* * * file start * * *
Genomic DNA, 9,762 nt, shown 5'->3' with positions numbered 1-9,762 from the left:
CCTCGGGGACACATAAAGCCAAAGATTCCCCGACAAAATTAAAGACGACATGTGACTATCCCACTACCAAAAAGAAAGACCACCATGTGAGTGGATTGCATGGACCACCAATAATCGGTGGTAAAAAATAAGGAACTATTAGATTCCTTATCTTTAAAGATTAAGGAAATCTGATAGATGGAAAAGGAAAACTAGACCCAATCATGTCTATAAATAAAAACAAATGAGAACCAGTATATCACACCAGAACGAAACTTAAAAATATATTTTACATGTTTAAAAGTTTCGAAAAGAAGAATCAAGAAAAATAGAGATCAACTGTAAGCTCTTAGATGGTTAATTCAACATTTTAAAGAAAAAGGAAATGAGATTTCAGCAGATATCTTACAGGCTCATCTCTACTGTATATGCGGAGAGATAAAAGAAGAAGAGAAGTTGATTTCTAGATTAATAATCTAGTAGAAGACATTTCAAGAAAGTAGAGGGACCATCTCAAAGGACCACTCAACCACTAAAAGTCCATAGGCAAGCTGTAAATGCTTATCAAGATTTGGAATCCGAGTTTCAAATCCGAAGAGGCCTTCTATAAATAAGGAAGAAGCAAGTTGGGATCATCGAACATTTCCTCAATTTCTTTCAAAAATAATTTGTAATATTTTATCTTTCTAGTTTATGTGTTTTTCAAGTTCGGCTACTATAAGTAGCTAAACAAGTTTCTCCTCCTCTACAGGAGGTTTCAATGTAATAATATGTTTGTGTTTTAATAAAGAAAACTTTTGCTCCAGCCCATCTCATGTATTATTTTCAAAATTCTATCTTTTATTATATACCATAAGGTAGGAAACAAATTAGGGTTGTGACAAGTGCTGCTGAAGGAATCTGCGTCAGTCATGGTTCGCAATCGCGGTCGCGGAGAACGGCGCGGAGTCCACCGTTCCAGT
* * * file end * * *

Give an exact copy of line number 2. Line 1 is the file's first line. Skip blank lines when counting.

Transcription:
CCTCGGGGACACATAAAGCCAAAGATTCCCCGACAAAATTAAAGACGACATGTGACTATCCCACTACCAAAAAGAAAGACCACCATGTGAGTGGATTGCATGGACCACCAATAATCGGTGGTAAAAAATAAGGAACTATTAGATTCCTTATCTTTAAAGATTAAGGAAATCTGATAGATGGAAAAGGAAAACTAGACCCAATCATGTCTATAAATAAAAACAAATGAGAACCAGTATATCACACCAGAACGAAACTTAAAAATATATTTTACATGTTTAAAAGTTTCGAAAAGAAGAATCAAGAAAAATAGAGATCAACTGTAAGCTCTTAGATGGTTAATTCAACATTTTAAAGAAAAAGGAAATGAGATTTCAGCAGATATCTTACAGGCTCATCTCTACTGTATATGCGGAGAGATAAAAGAAGAAGAGAAGTTGATTTCTAGATTAATAATCTAGTAGAAGACATTTCAAGAAAGTAGAGGGACCATCTCAAAGGACCACTCAACCACTAAAAGTCCATAGGCAAGCTGTAAATGCTTATCAAGATTTGGAATCCGAGTTTCAAATCCGAAGAGGCCTTCTATAAATAAGGAAGAAGCAAGTTGGGATCATCGAACATTTCCTCAATTTCTTTCAAAAATAATTTGTAATATTTTATCTTTCTAGTTTATGTGTTTTTCAAGTTCGGCTACTATAAGTAGCTAAACAAGTTTCTCCTCCTCTACAGGAGGTTTCAATGTAATAATATGTTTGTGTTTTAATAAAGAAAACTTTTGCTCCAGCCCATCTCATGTATTATTTTCAAAATTCTATCTTTTATTATATACCATAAGGTAGGAAACAAATTAGGGTTGTGACAAGTGCTGCTGAAGGAATCTGCGTCAGTCATGGTTCGCAATCGCGGTCGCGGAGAACGGCGCGGAGTCCACCGTTCCAGT